HANOI (Reuters) – Facebook has violated Vietnam’s new cybersecurity law by allowing users to post anti-government comments on the platform, state media said on Wednesday, days after the controversial legislation took effect in the communist-ruled country.
Despite economic reforms and increasing openness to social change, Vietnam’s Communist Party retains tight media censorship and does not tolerate dissent.
“Facebook had reportedly not responded to a request to remove fanpages provoking activities against the state,” the official Vietnam News Agency said, citing the Ministry of Information and Communication.
In a statement, a Facebook spokeswoman said, “We have a clear process for governments to report illegal content to us, and we review all these requests against our terms of service and local law.”
She did not elaborate.
The ministry said Facebook also allowed personal accounts to upload posts containing “slanderous” content, anti-government sentiment and defamation of individuals and organisations, the agency added.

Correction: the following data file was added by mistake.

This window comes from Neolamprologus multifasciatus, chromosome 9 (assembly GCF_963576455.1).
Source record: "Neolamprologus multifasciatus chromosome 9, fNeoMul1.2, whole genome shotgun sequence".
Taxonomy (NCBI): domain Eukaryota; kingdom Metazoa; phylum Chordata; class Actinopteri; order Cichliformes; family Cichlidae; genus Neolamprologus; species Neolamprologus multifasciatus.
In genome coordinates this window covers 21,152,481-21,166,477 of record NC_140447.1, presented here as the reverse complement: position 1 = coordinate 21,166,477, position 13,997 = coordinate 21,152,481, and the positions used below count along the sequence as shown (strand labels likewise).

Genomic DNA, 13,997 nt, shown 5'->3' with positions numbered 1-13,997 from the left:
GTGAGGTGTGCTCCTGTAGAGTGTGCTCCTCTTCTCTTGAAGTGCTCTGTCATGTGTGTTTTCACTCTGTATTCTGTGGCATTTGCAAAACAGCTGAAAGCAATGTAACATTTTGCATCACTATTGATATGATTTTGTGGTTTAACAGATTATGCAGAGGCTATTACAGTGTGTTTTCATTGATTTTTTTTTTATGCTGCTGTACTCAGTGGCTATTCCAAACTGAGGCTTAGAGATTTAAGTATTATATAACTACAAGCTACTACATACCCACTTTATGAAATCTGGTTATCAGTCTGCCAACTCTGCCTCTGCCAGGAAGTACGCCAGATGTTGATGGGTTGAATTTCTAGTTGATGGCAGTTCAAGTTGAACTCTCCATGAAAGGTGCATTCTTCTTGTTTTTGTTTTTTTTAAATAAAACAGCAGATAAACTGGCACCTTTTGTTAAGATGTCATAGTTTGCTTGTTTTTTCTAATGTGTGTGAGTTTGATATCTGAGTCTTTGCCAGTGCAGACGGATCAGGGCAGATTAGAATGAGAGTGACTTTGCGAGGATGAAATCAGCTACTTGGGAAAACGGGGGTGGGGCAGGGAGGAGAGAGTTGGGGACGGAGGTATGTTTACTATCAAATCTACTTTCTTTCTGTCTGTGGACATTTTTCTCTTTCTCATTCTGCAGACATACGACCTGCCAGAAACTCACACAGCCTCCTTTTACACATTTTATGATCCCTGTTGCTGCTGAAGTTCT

“This content had been found to seriously violate Vietnam’s Law on cybersecurity” and government regulations on the management, provision and use of internet services, it quoted the ministry as saying.
Global technology companies and rights groups have earlier said the cybersecurity law, which took effect on Jan. 1 and includes requirements for technology firms to set up local offices and store data locally, could undermine development and stifle innovation in Vietnam.
Company officials have privately expressed concerns that the new law could make it easier for the authorities to seize customer data and expose local employees to arrest.
Facebook had refused to provide information on “fraudulent accounts” to Vietnamese security agencies, the agency said in Wednesday’s report.
The information ministry is also considering taxing Facebook for advertising revenue from the platform.
The report cited a market research company as saying $235 million was spent on advertising on Facebook in Vietnam in 2018, but that Facebook was ignoring its tax obligations there.
In November, Vietnam said it wanted half of social media users on domestic social networks by 2020 and plans to prevent “toxic information” on Facebook and Google.
(Reporting by Khanh Vu; Editing by James Pearson and Clarence Fernandez)